$φ(μ)= ( z r ( 1 ; α 2 ) ) 2 .$

Thanks to (5) and the boundary conditions of (8), by a direct computation, we have $z α (1; α 2 )= z α r (0; α 2 )=z(1; α 2 )= z r (0; α 2 )$ and

$z r r ( r ; α 2 ) + z r ( r ; α 2 ) r +αf ( ω ( r ; α 2 ) ) =0.$
(17)

Differentiating on both sides of (17) with respect to the parameter α, we have

$z α r r ( r ; α 2 ) + z α r ( r ; α 2 ) r + α 2 f ′ ( ω ( r ; α 2 ) ) z α ( r ; α 2 ) = − f ( ω ( r ; α 2 ) ) − f ′ ( ω ( r ; α 2 ) ) ω ( r ; α 2 ) < 0 ,$

where we have used the crucial assumption (6). By the maximum principle and Hopf’s boundary lemma, we have

$z α ( r ; α 2 ) >0and z α r ( 1 ; α 2 ) <0.$

Thus,

$φ ′ (μ)= 1 2 α d d α ( z r ( 1 ; α 2 ) ) 2 >0,$

since $z r (1; α 2 )= ( κ ( ω ) ( r ; α 2 ) ) r | r = 1 α <0$.

As a result of the above, by equation (16), we obtain $F ′ (μ)>0$, for any $μ∈(0,1/ a 2 )$. Furthermore, equation (13) possesses a unique root $μ ∗$ in $(0,1/ a 2 )$, which shows that the problem possesses a unique steady state $ω(r, μ ∗ )$.

Next, we will show that the global solution of the problem (3) converges to its steady state. Inspired by the form of the steady state $ω(r; μ ∗ )$, we seek for the upper solution decreasing in time of the form $v ¯ (r,t)=ω(r; μ ¯ (t))= ω ¯$, where the smooth function $μ ¯ (t)$ will be determined later.

A series of computations yields

$v ¯ t − ( κ ( v ¯ ) ) r r − 1 r ( κ ( v ¯ ) ) r − f ( v ¯ ) ( a + 2 π b ∫ 0 1 r f ( v ¯ ) d r ) 2 = ω ¯ μ ¯ ⋅ μ ¯ ′ ( t ) − ( κ ( ω ¯ ) ) r r − 1 r ( κ ( ω ¯ ) ) r − f ( ω ¯ ) ( a + 2 π b ∫ 0 1 r f ( ω ¯ ) d r ) 2 = ω ¯ μ ¯ ⋅ μ ¯ ′ ( t ) − f ( ω ¯ ) ( a + 2 π b ∫ 0 1 r f ( ω ¯ ) d r ) 2 [ 1 − μ ¯ ( t ) ( a + 2 π b ∫ 0 1 r f ( ω ¯ ) d r ) 2 ] = ω ¯ μ ¯ { μ ¯ ′ ( t ) − f ( ω ¯ ) ω ¯ μ ¯ ( a + 2 π b ∫ 0 1 r f ( ω ¯ ) d r ) 2 [ 1 − μ ¯ ( t ) ( a + 2 π b ∫ 0 1 r f ( ω ¯ ) d r ) 2 ] } .$
(18)

We will seek a function $μ ¯ (t)$ such that the right hand side of (18) is nonnegative for $0 and $t>0$. Since $u 0 (r)$ and $u 0 ′ (r)$ are bounded in $[0,1]$, we can choose $μ ¯ (0)$, such that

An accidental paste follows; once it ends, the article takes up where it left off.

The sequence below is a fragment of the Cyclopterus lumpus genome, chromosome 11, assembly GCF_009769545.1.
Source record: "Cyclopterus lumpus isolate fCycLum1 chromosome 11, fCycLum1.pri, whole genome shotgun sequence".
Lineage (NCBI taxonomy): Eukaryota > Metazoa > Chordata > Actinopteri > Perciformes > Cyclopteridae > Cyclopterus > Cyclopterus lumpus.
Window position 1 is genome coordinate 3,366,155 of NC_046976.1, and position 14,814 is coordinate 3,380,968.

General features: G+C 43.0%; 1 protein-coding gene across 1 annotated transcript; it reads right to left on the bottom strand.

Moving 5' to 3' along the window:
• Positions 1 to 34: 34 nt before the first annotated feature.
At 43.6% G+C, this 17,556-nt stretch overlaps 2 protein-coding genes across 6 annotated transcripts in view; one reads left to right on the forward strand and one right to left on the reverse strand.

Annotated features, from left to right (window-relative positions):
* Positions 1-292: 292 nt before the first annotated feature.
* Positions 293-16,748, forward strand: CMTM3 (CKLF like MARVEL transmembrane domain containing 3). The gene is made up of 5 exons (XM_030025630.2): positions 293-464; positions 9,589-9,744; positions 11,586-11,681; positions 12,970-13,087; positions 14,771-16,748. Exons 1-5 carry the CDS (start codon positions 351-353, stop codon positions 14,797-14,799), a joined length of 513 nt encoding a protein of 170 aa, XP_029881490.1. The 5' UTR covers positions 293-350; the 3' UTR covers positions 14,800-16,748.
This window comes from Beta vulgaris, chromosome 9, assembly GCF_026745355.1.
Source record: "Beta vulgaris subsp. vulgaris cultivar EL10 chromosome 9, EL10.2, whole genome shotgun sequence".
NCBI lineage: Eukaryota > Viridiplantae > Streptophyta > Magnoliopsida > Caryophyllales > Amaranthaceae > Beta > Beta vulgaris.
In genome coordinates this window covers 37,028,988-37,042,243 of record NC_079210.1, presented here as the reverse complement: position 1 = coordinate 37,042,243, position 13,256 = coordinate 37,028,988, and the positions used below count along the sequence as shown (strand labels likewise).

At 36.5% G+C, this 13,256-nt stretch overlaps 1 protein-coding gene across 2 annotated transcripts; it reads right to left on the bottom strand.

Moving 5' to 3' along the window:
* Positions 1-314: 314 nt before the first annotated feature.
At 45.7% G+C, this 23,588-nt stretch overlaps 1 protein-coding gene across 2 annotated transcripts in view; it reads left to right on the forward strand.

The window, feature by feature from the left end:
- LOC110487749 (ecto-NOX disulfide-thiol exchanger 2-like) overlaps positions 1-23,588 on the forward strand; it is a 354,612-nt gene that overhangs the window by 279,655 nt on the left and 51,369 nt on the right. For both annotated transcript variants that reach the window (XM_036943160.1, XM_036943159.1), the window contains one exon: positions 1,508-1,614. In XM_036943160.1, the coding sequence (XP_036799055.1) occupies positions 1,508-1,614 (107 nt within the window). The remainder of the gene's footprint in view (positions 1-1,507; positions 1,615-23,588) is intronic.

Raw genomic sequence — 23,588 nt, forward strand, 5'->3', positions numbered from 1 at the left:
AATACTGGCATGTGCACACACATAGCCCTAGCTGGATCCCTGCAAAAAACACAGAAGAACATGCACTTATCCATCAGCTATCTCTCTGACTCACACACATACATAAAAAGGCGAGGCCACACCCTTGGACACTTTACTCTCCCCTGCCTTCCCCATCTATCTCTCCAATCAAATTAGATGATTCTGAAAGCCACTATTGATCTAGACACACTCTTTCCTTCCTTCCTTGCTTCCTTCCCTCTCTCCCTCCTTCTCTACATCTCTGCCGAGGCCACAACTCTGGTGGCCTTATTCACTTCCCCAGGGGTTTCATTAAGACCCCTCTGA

$v ¯ (r,0)=ω ( r , μ ¯ ( 0 ) ) ≥ u 0 (r).$

Set

$g ( μ ¯ ( t ) ) = ( inf r ∈ [ 0 , 1 ] f ( ω ¯ ) ω ¯ μ ¯ ) 1 ( a + 2 π b ∫ 0 1 r f ( ω ¯ ) d r ) 2 [ μ ¯ ( t ) ( a + 2 π b ∫ 0 1 r f ( ω ¯ ) d r ) 2 − 1 ] .$

Note that $F(μ)$ is increasing with respect to μ, then $g( μ ¯ (t))≥0$, provided that $μ ¯ (t)≥ μ ∗$, where $μ ∗$ is the unique root of (13). Thus, we can choose a decreasing function $μ ¯ (t)$ such that

$0≥ μ ¯ ′ (t)≥−g ( μ ¯ ( t ) ) and lim t → ∞ μ ¯ (t)= μ ∗ .$

Then we have established an upper solution $v ¯ (r,t)=ω(r; μ ¯ (t))$ to the problem (3), which converges to the steady state, i.e.

Similarly, we can choose an increasing function $μ ̲ (t)$, which tends to $μ ∗$, as $t→∞$, and we construct a lower solution as $v ̲ (r,t)=ω(r; μ ̲ (t))$. Finally, by the comparison principle, we obtain a pair of upper-lower solutions $( v ¯ (r,t), v ̲ (r,t))$, such that

and taking the limit $t→∞$, it completes the proof of Theorem 1.1.

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Acknowledgements

The authors would like to thank the referees for careful reading. This work is supported in part by an NSFC grant.

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Correspondence to Lei Zhang.

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The authors declare that they have no competing interests.

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The article is a joint work of three authors who contributed equally to the final version of the paper. All authors read and approved the final manuscript.